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Tuesday, May 28, 2013

28 MAY 13

A Feminine Hand ...

Came upon this posting on facebook.
It's an elegy to a fallen air force officer,
a woman.
A nice piece of writing ...
definitely a feminine hand.

And whose hands first painted
this pool blue,
before a walled camp sprouted stacks
of metal shipping-container barracks
among the porches and grape vines
of Kabul's well-to-do,
And who imagined here
was where you would feed the
oblivious goldfish one
final time
with a smile as you walked past

And is this the very same bottle of add zest
Heinz 57 sauce
you seasoned your grilled chicken with
under this sudden-colored umbrella,
and where now are the leaves 
that floated in the pool then,
having lived their short lives
to fall from the branches and dance
with the suds and shadows till
they were scooped out to curl
into the forgottenness of feeding
other growing things,
pulling them to life from the soil where
their delicate veins became running trails
for the ants until disintegration?

Your going was less gentle than theirs -
but who knows
what the seed of your gift
will grow?

For Roslyn Schulte (1984-2009)

(This was posted by one Farzana Marie on facebook.
Don't know if she was the author.) 

                                R.I.P. Lieutenant Schulte


Monday, May 27, 2013

27 MAY 13

Memorial Day Again ...

An Unknown Soldier
 Back when I was a boy, a favorite game to play
 was "Army." We'd all gather our personal armory
 of cap guns and "dirt bombs," then we'd toss
 a coin to see which side we'd be on ...
 Heads - Allies, Tails - Axis.
 Everyone wanted to be an Ally ... cause the Axis
 not only lost the real war but were evil personified.
 (The "real war," being WWII.)
 We wore whatever bits of child uniforms that were sold
 in the toy stores ... cheap cotton replicas of pistol belts,
 pouches, packs ... plastic helmets. We'd even go so far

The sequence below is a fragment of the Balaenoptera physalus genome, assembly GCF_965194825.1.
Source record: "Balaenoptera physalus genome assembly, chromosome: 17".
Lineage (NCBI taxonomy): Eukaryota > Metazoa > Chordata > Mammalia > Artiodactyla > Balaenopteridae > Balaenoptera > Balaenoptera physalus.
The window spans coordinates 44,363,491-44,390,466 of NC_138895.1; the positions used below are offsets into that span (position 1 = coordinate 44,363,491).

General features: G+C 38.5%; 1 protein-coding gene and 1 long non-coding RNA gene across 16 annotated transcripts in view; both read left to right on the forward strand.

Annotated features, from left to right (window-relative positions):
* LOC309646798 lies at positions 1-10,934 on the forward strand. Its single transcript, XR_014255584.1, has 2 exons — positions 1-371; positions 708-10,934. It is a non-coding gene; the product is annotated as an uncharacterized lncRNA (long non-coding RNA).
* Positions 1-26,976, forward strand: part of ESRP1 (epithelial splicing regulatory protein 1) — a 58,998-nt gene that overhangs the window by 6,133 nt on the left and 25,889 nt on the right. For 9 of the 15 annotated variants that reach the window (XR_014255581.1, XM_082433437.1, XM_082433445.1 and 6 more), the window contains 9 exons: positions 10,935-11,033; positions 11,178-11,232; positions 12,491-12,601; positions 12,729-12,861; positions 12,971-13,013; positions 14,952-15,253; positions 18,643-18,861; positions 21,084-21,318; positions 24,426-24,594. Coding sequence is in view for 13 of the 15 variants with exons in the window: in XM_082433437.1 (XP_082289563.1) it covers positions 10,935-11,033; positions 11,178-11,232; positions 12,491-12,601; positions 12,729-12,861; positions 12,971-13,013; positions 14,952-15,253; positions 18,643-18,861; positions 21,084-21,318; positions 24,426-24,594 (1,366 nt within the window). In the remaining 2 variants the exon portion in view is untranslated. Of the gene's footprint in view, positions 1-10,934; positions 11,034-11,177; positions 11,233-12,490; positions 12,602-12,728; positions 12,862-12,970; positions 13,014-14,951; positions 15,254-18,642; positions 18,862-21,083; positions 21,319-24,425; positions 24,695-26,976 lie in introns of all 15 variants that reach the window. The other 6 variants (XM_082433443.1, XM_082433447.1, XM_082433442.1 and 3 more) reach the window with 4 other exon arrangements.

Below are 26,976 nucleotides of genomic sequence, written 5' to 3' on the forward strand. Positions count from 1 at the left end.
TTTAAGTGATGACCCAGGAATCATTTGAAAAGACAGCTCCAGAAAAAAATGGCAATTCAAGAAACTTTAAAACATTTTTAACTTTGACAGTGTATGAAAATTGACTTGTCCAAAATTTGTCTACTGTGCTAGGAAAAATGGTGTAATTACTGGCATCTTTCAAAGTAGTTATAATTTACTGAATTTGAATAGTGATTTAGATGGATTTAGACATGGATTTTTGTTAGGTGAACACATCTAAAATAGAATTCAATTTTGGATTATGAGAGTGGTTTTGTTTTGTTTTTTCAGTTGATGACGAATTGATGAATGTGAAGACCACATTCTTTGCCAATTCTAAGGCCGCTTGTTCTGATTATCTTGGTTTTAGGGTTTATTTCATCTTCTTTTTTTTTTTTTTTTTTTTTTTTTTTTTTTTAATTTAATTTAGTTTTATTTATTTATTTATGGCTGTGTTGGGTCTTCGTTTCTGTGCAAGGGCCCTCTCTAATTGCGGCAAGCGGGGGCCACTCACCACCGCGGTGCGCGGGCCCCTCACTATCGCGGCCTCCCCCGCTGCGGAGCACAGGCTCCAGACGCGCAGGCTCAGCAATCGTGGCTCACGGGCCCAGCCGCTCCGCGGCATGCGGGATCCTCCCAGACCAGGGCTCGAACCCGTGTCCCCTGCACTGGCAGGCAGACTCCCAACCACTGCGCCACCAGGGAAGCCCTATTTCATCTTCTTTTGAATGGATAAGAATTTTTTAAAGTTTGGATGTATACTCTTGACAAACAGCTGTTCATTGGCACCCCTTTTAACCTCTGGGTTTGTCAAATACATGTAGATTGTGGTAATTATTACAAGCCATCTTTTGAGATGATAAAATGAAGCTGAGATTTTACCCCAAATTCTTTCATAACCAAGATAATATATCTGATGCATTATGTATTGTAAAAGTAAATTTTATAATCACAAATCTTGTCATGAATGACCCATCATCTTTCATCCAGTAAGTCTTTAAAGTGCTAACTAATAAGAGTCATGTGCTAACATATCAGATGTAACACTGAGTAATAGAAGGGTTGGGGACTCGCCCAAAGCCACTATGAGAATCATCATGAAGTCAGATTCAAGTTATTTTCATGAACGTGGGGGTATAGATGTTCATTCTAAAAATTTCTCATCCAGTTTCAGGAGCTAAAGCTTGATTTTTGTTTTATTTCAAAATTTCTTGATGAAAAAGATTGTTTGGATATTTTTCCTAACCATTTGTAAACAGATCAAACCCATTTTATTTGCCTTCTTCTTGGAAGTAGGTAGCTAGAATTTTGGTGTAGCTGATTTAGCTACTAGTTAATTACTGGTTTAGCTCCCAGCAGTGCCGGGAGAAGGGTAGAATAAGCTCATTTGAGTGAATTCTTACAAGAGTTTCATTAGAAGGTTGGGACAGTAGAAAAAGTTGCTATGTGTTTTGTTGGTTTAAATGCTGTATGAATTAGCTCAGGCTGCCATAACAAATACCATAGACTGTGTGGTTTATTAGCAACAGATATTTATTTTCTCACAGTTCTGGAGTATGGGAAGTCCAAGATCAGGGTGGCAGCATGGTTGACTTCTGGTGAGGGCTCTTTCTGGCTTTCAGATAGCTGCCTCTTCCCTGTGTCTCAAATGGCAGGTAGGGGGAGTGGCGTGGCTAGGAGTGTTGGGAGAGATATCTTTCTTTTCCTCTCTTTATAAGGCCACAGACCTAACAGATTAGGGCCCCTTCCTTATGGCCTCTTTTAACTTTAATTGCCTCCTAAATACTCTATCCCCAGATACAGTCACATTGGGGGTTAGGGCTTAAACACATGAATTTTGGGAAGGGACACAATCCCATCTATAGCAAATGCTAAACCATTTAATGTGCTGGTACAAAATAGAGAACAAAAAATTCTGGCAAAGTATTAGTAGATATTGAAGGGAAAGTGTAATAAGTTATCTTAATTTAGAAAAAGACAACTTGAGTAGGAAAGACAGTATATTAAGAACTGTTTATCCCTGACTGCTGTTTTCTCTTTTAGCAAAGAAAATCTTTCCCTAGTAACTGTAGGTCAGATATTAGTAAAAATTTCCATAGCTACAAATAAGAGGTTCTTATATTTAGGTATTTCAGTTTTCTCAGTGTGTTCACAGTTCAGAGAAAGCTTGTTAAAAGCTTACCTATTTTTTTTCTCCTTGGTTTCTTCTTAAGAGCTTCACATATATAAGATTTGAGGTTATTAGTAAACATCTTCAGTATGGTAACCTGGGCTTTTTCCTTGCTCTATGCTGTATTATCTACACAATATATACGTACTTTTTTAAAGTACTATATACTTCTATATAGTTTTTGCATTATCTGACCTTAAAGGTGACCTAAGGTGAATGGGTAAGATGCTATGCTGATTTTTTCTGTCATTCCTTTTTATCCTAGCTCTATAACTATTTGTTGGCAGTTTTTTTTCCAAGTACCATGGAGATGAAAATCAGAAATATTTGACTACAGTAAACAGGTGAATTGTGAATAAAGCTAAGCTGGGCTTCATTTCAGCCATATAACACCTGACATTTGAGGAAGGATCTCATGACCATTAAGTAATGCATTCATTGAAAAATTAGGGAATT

as burning cork to use to blacken our faces ...
 just as the commandos in the movies did.
 One day, when I was 11 or 12, my Dad took me with him to
 Philadelphia on a Saturday afternoon. Walking to a business
 appointment, we passed an Amy/Navy Surplus store. The first
 I'd ever seen. After the appointment we stopped in the store.
 I was amazed! Never had I seen such an abundance of military
 uniforms and hardware. Dad wandered around while I was focused
 on the helmet liner bin. My thinking was that if I could get
 my hands on a real U.S. Army helmet liner (They just looked so
 keen!) I'd never have to be a German or a Jap again. I mean,
 the helmet liner looked just like the distinctive American
 helmet. No way could I ever be forced to play at being the
 enemy again. My father came up behind me just as I picked out
 a liner with two holes punched through it ... front to rear.
 I held it out to him and said, "Hey Dad, look at this. Somebody
 got shot in the head, neat! He took the liner from me, stared
 at it for a moment, then placed it on a shelf high up, out of
 the way. His face wore a mask of sadness ... almost grim.
 He picked out an undamaged helmet liner, took my arm and we went
 to the register to pay. It took me a good many years to figure
 out why he reacted the way he did that afternoon. Now I know.
 Enjoy the holiday but ...
 don't forget the reason for it.

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